Increasingly, software publishers are looking for new tools and processes to assist them in their license-enforcement programs. While such efforts are understandable to a degree, they sometimes can include methods that are somewhat dubious at least from a customer-relations perspective, if not from a legal perspective. One provision from Adobe’s most recent end-user license terms provides a good example. (The full EULA is available here.)
Section 14 of the EULA includes the following language:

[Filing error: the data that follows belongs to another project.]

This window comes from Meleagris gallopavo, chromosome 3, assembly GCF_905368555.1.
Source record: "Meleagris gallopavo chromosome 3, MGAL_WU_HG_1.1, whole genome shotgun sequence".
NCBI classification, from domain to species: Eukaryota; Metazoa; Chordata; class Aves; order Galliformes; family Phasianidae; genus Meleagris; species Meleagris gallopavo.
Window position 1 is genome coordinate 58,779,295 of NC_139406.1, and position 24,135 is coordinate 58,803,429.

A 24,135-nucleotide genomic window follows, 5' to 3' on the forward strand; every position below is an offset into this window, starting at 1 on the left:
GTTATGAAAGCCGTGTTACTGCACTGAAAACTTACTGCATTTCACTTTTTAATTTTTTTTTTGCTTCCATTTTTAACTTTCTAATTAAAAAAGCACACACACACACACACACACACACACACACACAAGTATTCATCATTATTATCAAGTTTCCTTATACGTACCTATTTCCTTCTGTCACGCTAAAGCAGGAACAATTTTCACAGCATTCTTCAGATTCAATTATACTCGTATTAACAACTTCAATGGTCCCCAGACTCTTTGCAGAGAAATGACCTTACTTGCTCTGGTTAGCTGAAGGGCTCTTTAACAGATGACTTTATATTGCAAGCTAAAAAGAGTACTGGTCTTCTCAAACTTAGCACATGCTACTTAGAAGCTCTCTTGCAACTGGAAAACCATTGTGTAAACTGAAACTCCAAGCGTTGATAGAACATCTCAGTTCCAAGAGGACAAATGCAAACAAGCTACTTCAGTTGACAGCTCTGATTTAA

Those terms raise a host of privacy-related concerns, especially for businesses that may store sensitive, personal information (such as the kinds of information covered by HIPAA, for example) on the same systems where the Adobe software is installed. Depending on the scope of Adobe software usage and on the architecture of affected IT systems, many businesses may want to consult with counsel to determine whether contemplated and ongoing use of Adobe products licensed under the above terms may be in conflict with relevant contractual or regulatory obligations. It also is important to keep those provisions in mind in the event of an audit, since Adobe previously may have received software-inventory information that could be in conflict with information reported during the audit.